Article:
1. MaryinColorado | | #5

        If you love working with knits, you might want to look into sergers.  They are the best thing for stretchy fabrics.  Also great for professional looking edge finishes, coverstitch is great, rolled hems, etc. Mary

  2. sewelegant | | #2

    Hi Jessie, just responding to your letter because ... ?  everyone has an opinion so here's mine.  I have been an avid sewer since I found out I could make gathered skirts and simple blouses back in high school 50+ years ago.  Purchased a Singer right after getting married in the early 60's and it seemed like a gift.  It only sewed FAST though.  Thought I would like to embroider in the 80's and looked at all the different machines and while in a sew vac place asked the repairman what he thought of all these these new electronic machines.  At that time he thought they needed a lot of expensive repairs, but if I really wanted one and could afford it get a Bernina!  I had noticed that all the sewing shows and sewing book authors also seemed to like Bernina.  So, I got a top of the line Bernina, it wasn't computerized and that disappointed me a little because it did not have all the embroidery features some other machines had, but it was a dream to sew with.  IT COULD EVEN SEW ONE STITCH AT A TIME.  I kept it instead of trading up in the 90's and now a granddaughter uses it.  I love my computerized machine and would like a newer model with all the great embroidery features, but the expense doesn't seem like it would work for me at this time.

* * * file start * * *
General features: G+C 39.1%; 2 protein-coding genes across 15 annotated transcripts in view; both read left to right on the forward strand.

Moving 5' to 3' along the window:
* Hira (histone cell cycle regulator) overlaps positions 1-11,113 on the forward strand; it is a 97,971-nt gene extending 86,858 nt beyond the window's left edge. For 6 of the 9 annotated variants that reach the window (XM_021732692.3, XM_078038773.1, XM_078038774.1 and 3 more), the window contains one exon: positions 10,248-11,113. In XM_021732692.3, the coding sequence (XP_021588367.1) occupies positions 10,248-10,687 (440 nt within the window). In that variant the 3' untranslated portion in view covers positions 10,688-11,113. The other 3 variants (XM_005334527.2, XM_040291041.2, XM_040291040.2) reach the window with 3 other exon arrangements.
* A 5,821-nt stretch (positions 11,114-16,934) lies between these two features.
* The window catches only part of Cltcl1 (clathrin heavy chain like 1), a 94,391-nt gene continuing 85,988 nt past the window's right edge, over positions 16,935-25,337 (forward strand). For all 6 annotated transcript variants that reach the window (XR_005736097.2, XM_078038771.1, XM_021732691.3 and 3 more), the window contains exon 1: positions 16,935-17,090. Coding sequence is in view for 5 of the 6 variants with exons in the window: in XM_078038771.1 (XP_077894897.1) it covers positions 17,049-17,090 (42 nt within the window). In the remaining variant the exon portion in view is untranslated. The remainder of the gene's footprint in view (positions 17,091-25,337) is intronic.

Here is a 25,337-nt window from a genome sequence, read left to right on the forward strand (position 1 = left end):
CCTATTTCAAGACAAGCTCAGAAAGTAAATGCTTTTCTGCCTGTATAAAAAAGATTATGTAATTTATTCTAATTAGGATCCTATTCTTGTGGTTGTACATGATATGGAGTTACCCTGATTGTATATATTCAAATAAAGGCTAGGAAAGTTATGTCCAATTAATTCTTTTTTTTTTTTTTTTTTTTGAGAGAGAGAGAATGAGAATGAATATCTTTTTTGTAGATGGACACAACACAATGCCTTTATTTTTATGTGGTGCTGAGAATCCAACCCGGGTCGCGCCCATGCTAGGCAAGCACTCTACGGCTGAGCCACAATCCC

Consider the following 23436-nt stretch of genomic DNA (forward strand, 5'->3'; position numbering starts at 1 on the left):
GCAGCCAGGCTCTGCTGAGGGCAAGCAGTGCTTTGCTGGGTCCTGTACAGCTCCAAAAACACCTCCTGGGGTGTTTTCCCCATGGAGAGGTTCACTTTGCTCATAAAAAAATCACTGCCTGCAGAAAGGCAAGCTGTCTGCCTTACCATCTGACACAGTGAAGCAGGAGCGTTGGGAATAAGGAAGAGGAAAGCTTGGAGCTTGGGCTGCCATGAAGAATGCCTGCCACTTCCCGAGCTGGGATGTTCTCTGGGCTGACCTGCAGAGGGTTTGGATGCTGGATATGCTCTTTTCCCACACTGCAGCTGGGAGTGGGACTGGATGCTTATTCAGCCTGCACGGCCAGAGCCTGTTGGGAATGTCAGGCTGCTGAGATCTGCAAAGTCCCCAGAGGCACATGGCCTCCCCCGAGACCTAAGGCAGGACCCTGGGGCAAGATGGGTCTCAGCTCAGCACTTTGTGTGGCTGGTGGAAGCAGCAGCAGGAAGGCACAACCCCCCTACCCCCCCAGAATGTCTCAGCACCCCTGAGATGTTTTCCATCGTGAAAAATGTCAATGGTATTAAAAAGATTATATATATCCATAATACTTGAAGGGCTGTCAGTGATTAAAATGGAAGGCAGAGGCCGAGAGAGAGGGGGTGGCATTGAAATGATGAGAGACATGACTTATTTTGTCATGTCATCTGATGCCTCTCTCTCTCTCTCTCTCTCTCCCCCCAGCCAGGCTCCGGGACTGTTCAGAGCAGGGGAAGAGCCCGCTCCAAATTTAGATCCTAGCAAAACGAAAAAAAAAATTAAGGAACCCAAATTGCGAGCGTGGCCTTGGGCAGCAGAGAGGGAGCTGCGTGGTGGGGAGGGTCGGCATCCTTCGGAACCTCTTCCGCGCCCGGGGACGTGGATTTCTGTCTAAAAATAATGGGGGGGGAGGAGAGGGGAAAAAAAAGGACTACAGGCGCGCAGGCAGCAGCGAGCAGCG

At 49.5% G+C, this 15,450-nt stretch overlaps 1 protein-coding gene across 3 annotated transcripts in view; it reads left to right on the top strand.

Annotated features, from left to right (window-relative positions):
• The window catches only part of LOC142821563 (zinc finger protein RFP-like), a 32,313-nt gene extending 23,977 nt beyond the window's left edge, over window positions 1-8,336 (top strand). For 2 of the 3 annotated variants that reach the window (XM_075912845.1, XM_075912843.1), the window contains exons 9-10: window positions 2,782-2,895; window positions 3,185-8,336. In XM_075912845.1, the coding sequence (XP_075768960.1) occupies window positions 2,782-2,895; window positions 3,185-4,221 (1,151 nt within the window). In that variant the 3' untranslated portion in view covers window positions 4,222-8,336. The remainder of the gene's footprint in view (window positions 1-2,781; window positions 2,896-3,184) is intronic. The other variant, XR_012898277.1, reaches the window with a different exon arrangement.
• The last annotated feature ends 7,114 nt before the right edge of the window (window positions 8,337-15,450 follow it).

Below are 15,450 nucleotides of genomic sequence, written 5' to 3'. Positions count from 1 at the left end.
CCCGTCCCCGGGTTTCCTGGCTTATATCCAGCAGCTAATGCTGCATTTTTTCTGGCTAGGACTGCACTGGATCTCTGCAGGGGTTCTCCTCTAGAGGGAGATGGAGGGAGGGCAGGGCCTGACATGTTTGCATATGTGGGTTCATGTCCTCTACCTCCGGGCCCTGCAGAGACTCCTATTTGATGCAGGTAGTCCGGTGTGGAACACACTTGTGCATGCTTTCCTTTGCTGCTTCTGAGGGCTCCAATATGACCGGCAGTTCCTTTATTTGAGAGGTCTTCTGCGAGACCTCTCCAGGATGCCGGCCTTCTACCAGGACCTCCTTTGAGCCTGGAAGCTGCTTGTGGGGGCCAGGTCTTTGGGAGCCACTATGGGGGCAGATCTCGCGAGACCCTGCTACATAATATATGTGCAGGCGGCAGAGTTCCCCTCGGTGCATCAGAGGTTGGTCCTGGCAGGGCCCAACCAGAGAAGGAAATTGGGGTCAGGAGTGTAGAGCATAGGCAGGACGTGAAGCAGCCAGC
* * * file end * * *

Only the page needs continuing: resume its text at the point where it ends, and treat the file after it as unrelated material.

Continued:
I agree with the response about buying your machine from a reputable dealer who can give you excellent instruction.  I don't really think the make is as important as the  quality of the dealer you buy from.  In my area I would not hesitate to buy a Pfaff, an Elna, a Janome.  They have fun stores with lots of fascinating samples and classes to take.  I don't know the Viking, but my sewing friend who taught sewing has one and loves it.  My favorite Bernina sales shop has just started selling Vikings too.  Buy as nice a machine as you can afford.  If it sews beautifully and can do a lot of fun things, it inspires you to sew more.  Sewing is like everything else, you only get good at it if you practice. 

    1. jesse68 | | #4

      Thanks--I still need to test drive the Bernina.  I live in an area that has a lot of retail, so finding different dealers will not be a problem, and usually I check on the support/repair I can get on any big purchase.  One of the things I have enjoyed so far is learning about what kinds of great features the electronic machines have--it's been educational.  Jesse

  3. Betakin | | #6

    You might want to check out the new Viking Sapphire's. They are very large machines like some of the other machines for quiliting and they have 10 inches of space to the right of the needle. The 2 Sapphire models also have automatic sensor feet with no need of a pressure foot or knee lift. These machines also have an automatic adjustment for the foot pressure and several people have posted that when quilting with these machines there is no need for a walking foot. I hope you find a machine you love.